I’m trudging along the edge of a stubble field in a mission to find Pitcur earth house.
It’s a curious, little-known underground structure – also known as a “souterrain” – that was discovered in 1878 by a farmer.
The site is around three miles south-east of Coupar Angus, close to Leys farm, and marked on maps.
But, unlike the better-known earth houses at Tealing, Carlungie and Ardestie in Angus, which are maintained by Historic Environment Scotland and easy to locate and access, finding and entering Pitcur is a bit of an adventure.
For anyone not in the know (admittedly, I wasn’t sure either), I should address the question: “What, indeed, is an earth house?”
Hideout or storage place?
Numerous theories have been suggested, including that they were secret underground hiding places in which folk could seek refuge during raids.
It’s also been proposed that these stone-lined underground passageways, typically dating to the Iron Age, were simply used as cool storage areas for grain and produce.
Most are thought to have been destroyed, or at least filled in, around the late AD 100s – coinciding with the Roman withdrawal from Britain.
It doesn’t take long to park (safely) in a layby on the A923 and stroll along a field fence to reach Pitcur earth house.
I’m lucky that the sat nav app on my phone more or less brings me right to it.
It’s a bit of a crash and stumble through undergrowth but I’m in no doubt I’ve found it when I spot an overgrown fenced-off area.
Scaling a makeshift wooden gate into a grassy enclosure, I climb down a slope into an open-roofed passage.
When I turn the corner, I spy the entrance to a stone-roofed chamber. There’s a sturdy wooden post at the doorway, possibly helping to keep the structure from collapsing, and a huge stone lying on the ground. Perhaps this was the old stone “door” used to block the entrance?
Dark, dank and dingy inside
As I prepare to head in for a nosey, I feel a surge of excitement; it’s as though I’m about to enter Narnia itself.
It’s just as well I’ve brought a torch because it’s dark, dank and dingy inside.
It’s an incredibly long passageway covered with huge stone slabs – perhaps this should be a warning to any would-be explorers with claustrophobia – but it’s high enough to stand upright inside.
Once I’ve made it to the end of the “tunnel”, which appears to be blocked by earth, I stand for a while, trying to imagine what went on here through the ages.
What was the earth house’s purpose?
We’ll likely never know what this earth house was used for, but theories – including that it was a food storage site, a cattle shelter, or a hideout for local tribes or clans during raids – abound.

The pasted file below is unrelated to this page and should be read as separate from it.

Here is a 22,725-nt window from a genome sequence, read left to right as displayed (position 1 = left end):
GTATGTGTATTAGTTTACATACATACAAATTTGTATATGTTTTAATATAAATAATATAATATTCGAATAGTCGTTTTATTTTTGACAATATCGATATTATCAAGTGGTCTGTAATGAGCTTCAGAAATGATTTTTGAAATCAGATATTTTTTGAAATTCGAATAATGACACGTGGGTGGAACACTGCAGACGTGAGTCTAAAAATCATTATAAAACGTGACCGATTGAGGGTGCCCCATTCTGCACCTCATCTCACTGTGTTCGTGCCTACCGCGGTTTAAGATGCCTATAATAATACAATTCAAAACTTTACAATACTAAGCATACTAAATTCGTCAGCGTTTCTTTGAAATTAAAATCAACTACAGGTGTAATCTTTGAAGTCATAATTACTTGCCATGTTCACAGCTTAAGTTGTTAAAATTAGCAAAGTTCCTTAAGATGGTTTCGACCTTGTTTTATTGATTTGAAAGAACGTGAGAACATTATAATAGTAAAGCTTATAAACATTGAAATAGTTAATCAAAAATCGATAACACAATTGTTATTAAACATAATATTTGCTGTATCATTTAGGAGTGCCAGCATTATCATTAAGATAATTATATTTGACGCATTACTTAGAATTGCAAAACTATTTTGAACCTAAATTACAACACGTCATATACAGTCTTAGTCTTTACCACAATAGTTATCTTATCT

Another theory suggests that the construction was used by shamans or religious groups to conduct rituals.
Fascinatingly, it’s also been suggested that there might be a yet-to-be-discovered timber roundhouse associated with Pitcur.
Certainly, it’s an enigmatic structure – and one that just keeps on giving.
As I head back towards the entrance and my eyes adjust, I spot what looks like a stone hearth, or fireplace.
I can just imagine folk warming their hands here, or perhaps cooking a wild boar…
Heading out into the light, I linger at the doorway and notice a faint cup-marked stone covered in moss.
I’d read that there was another cup and ring-marked stone at ground level, and after a bit of scrubbing around in the undergrowth, I find it and whoop with joy.
It must have been an exciting day for tenant farmer John Granger back in 1878.
When his plough hit a huge stone, he likely scratched his head and then got out to investigate.
When he moved the stone, it revealed the mysterious underground warren of tunnels.
While Granger excavated the earth house himself, his son said the only objects found by members of his family were a small red clay bowl of Samian ware in pieces, and a Roman coin.
Further investigations threw up a bronze pin and a selection of stones and beads, but sadly, all these relics have been lost.
There are supposedly at least seven impressive “petroglyphs” or rock carvings, within Pitcur souterrain – four complex cup-and-ring designs and three basic cup-marked stones – but I only spotted two.
As well as the stone-roofed subterranean “cave”, there are another two curving passageways, although these are more or less ruined and roofless.
Inhabited by merry elfins?
The site was allegedly known locally as The Cave in earlier centuries, with an associated folk legend about a community of “merry elfins” who lived inside it.
I don’t spot any such creatures, but I’m more than mesmerised by this truly magical place.
It’s a short walk uphill to reach another fascinating local historic feature – ruined Pitcur Castle.
I’ll reveal all about my slightly precarious exploration of this roofless late 15th Century tower house in another column!
- Pitcur souterrain lies in a field just off the busy A923, about three miles southwest of Coupar Angus. Be sure not to march through any crops!
- The word ‘souterrain’ comes from the French, ‘sous terrain’, which means ‘underground’.